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Eskom and The South African Electrification Program (B)
Werhane, Patricia H.; Gorman, Michael E.; Cunningham, Brian Case E-0163 / Published April 7, 1999 / 2 pages.
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After Eskom implemented a viable plan for providing electricity to more than 1.75 million South African households, many of its customers failed to pay for service, which resulted in a debt of approximately $400 million by 1997. This negative consumer behavior was not necessarily unjustified, as South Africa's black citizens had historically used consumer boycotts as a means of protest against the apartheid state, so the country's consumer base had evolved in an environment where nonpayment was often seen as a social norm rather than negative behavior. Recognizing that consumers' behavior was the result of living under an oppressive regime, Eskom needed to address this seemingly intractable situation.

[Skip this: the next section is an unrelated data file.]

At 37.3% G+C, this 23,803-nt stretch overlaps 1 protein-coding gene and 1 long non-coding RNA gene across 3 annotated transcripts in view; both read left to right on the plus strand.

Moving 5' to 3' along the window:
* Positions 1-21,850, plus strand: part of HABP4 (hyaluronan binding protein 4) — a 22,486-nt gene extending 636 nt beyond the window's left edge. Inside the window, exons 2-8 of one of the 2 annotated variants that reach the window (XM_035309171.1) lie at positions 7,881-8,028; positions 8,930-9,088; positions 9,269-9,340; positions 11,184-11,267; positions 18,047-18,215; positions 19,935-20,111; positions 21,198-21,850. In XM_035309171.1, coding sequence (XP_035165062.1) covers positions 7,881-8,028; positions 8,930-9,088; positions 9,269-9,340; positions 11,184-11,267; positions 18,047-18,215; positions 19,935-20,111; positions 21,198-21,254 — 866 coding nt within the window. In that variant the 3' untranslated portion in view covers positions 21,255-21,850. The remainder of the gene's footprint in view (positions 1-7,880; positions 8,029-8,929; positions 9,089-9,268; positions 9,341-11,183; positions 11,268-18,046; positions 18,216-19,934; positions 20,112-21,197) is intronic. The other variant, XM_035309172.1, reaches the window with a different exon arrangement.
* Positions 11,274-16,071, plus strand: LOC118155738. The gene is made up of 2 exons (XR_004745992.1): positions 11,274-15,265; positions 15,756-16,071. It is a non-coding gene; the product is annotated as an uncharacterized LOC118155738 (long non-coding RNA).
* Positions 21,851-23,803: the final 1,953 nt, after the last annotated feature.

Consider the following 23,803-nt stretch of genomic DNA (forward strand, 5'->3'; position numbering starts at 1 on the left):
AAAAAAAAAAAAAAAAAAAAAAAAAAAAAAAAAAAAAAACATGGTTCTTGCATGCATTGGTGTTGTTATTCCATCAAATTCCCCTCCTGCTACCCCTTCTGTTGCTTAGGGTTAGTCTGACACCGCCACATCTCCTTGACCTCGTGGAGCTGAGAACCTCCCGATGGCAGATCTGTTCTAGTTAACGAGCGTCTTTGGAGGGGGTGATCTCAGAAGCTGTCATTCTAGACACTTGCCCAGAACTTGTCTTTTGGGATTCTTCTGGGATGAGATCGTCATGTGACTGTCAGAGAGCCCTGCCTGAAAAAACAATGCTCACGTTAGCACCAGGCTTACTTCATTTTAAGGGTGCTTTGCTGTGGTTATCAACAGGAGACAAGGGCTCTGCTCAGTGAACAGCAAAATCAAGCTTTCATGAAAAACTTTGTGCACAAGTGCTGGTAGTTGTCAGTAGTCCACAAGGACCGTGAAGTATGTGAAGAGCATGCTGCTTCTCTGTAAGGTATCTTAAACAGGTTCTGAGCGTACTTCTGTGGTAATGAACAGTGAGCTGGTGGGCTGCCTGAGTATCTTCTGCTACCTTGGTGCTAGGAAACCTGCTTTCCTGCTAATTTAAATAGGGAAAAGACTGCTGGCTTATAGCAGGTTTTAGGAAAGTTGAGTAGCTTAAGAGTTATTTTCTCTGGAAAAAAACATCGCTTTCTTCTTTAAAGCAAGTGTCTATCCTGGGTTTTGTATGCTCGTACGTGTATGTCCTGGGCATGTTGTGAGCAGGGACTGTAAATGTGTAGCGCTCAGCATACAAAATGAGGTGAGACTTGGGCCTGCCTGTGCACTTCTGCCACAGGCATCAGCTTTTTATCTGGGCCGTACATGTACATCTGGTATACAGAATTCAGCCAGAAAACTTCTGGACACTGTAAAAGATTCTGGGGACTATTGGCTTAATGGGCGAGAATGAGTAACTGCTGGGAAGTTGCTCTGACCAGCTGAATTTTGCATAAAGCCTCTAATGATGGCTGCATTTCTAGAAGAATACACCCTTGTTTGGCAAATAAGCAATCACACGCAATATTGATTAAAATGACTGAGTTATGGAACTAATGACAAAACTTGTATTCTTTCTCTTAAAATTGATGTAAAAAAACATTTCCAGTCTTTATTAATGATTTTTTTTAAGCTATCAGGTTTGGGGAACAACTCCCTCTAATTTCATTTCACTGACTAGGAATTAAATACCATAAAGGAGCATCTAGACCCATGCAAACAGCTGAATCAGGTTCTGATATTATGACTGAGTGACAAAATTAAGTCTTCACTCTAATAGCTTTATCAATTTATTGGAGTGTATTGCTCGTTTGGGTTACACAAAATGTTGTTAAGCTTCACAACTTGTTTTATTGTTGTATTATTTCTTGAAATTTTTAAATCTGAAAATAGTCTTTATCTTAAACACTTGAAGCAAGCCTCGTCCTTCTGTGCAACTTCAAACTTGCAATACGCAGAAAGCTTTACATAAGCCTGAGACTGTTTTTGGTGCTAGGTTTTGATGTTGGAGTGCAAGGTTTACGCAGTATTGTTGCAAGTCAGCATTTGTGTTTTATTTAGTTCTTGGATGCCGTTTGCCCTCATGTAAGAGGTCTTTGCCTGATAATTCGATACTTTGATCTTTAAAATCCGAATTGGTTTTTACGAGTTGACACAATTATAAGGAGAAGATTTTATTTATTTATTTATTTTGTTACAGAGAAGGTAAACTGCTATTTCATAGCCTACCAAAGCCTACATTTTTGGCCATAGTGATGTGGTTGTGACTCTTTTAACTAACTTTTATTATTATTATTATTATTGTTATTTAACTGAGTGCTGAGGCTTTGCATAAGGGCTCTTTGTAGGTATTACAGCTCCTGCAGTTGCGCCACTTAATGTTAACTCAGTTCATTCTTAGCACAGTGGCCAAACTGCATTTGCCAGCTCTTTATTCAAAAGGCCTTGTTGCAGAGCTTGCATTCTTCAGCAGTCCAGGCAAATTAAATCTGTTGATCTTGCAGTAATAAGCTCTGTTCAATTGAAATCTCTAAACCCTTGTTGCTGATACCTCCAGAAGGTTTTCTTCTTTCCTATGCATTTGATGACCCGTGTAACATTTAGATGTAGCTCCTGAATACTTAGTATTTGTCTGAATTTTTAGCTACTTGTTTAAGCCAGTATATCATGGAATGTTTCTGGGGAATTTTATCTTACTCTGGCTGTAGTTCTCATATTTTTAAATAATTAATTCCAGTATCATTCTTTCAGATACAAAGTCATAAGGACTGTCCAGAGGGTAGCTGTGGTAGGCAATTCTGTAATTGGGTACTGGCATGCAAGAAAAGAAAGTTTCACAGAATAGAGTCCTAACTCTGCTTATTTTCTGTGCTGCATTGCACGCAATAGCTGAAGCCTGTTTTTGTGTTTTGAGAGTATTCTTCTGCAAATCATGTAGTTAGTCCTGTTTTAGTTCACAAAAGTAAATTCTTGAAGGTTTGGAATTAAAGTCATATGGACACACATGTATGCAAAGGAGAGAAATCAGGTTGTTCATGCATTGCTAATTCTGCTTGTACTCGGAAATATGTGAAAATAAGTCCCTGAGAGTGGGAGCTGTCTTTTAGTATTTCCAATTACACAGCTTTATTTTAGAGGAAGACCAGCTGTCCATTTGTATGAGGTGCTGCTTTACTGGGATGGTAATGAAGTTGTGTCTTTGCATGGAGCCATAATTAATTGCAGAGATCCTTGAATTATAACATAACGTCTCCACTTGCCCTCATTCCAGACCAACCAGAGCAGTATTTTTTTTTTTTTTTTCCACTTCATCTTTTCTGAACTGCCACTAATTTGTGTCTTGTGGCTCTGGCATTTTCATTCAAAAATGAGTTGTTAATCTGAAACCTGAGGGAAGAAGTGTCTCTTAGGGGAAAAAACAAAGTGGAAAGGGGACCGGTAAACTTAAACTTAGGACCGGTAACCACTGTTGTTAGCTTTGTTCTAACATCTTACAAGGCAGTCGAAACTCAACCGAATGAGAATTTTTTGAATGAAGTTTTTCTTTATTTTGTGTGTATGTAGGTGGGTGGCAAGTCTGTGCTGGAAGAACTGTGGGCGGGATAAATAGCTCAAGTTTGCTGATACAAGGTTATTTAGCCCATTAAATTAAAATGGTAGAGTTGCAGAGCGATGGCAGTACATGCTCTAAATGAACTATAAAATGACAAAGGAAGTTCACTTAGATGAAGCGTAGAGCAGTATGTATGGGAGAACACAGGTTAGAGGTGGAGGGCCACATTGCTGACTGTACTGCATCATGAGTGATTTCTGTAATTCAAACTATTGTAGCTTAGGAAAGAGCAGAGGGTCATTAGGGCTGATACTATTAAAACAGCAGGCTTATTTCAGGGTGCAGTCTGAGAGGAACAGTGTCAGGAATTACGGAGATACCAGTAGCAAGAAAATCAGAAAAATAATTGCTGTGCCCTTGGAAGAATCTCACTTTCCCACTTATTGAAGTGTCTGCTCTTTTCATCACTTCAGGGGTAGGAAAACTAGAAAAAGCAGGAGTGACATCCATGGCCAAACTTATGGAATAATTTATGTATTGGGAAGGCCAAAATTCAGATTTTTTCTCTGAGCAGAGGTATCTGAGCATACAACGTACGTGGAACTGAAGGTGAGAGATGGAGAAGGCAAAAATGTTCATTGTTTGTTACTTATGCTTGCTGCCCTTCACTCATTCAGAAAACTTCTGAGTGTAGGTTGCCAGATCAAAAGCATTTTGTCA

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  • Overview

    After Eskom implemented a viable plan for providing electricity to more than 1.75 million South African households, many of its customers failed to pay for service, which resulted in a debt of approximately $400 million by 1997. This negative consumer behavior was not necessarily unjustified, as South Africa's black citizens had historically used consumer boycotts as a means of protest against the apartheid state, so the country's consumer base had evolved in an environment where nonpayment was often seen as a social norm rather than negative behavior. Recognizing that consumers' behavior was the result of living under an oppressive regime, Eskom needed to address this seemingly intractable situation.

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